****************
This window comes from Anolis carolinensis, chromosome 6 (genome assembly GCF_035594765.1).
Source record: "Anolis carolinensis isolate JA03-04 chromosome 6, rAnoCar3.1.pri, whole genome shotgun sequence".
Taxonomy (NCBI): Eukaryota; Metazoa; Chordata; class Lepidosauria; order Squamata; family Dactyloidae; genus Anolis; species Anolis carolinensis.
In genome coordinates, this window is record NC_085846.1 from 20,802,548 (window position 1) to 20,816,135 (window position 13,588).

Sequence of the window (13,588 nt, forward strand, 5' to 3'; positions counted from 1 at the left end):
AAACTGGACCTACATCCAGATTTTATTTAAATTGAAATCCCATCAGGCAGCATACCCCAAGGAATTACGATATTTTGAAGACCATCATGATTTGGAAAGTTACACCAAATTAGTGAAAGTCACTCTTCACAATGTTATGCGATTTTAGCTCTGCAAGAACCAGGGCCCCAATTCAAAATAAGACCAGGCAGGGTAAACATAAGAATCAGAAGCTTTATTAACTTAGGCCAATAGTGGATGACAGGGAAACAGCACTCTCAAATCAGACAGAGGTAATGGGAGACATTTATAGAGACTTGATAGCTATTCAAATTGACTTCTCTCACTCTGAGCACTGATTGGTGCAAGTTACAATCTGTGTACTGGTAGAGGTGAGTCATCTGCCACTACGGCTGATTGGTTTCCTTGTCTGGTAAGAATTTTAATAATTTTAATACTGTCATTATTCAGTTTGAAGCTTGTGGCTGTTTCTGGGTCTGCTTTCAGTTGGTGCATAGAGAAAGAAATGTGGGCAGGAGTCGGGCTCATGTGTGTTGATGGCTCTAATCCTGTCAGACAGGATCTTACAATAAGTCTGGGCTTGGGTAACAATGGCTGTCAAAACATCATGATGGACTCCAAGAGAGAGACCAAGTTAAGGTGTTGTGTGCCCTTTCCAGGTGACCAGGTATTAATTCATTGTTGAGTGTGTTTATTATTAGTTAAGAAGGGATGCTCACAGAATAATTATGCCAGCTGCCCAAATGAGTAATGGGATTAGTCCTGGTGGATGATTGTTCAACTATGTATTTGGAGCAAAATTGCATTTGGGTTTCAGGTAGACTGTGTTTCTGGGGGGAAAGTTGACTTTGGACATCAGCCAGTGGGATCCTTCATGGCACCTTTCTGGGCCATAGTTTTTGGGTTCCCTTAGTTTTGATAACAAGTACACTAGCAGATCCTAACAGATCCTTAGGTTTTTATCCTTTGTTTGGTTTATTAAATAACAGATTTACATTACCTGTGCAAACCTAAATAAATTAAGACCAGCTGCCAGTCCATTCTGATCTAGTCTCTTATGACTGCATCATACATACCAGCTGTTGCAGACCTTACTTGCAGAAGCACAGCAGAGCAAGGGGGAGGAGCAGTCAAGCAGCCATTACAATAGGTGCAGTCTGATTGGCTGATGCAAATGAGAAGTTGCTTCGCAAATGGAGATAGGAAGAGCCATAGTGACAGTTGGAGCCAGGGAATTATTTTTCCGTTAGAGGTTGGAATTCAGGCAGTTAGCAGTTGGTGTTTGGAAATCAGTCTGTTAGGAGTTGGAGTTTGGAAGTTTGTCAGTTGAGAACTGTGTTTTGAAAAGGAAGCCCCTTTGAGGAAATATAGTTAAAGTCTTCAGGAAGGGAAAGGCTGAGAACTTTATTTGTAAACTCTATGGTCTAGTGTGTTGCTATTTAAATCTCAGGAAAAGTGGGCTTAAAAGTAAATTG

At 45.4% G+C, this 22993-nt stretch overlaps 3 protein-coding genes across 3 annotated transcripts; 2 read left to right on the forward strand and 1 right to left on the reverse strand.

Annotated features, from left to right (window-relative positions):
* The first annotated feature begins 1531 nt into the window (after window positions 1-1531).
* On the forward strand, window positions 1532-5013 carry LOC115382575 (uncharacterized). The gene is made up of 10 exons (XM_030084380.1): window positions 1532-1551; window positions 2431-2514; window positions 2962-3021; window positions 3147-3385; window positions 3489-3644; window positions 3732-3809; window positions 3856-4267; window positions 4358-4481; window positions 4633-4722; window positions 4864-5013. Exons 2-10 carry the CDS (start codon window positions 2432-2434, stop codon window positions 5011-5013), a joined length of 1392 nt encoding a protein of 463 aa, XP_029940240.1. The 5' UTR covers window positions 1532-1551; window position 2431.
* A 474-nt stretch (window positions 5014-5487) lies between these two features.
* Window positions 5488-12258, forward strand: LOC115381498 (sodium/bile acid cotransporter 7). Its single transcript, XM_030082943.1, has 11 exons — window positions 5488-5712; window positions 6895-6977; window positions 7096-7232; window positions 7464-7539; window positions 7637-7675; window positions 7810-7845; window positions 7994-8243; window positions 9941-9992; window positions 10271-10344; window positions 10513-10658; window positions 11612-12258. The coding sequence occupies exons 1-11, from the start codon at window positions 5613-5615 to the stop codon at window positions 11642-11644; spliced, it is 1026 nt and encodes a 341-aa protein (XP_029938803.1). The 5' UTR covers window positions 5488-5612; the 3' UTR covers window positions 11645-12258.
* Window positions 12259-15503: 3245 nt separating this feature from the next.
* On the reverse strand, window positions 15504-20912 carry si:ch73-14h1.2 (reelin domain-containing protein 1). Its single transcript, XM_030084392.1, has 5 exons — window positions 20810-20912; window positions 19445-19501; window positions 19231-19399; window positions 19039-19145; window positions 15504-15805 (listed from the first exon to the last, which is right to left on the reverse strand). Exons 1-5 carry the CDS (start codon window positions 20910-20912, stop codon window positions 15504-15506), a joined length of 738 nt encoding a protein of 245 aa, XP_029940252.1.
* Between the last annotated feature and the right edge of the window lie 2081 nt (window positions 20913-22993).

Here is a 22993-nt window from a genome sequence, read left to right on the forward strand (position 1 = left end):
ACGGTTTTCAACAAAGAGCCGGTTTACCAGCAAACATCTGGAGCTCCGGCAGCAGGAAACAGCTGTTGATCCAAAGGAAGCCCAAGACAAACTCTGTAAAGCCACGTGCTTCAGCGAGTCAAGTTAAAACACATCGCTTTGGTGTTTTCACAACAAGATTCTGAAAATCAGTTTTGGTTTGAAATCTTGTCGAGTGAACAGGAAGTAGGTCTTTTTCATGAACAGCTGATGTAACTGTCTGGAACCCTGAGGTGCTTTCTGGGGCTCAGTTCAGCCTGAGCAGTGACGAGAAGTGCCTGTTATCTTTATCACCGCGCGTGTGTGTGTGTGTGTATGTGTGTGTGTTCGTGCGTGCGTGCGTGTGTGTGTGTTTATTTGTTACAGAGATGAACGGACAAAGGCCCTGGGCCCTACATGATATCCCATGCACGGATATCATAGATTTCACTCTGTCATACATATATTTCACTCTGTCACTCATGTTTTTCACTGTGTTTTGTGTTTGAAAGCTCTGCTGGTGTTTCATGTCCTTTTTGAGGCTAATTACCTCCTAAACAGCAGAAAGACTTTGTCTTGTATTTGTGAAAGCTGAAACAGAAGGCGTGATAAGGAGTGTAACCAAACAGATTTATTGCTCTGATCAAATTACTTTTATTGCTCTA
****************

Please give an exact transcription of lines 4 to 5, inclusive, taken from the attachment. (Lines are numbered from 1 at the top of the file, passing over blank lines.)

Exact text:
In genome coordinates, this window is record NC_085846.1 from 20,802,548 (window position 1) to 20,816,135 (window position 13,588).

Sequence of the window (13,588 nt, forward strand, 5' to 3'; positions counted from 1 at the left end):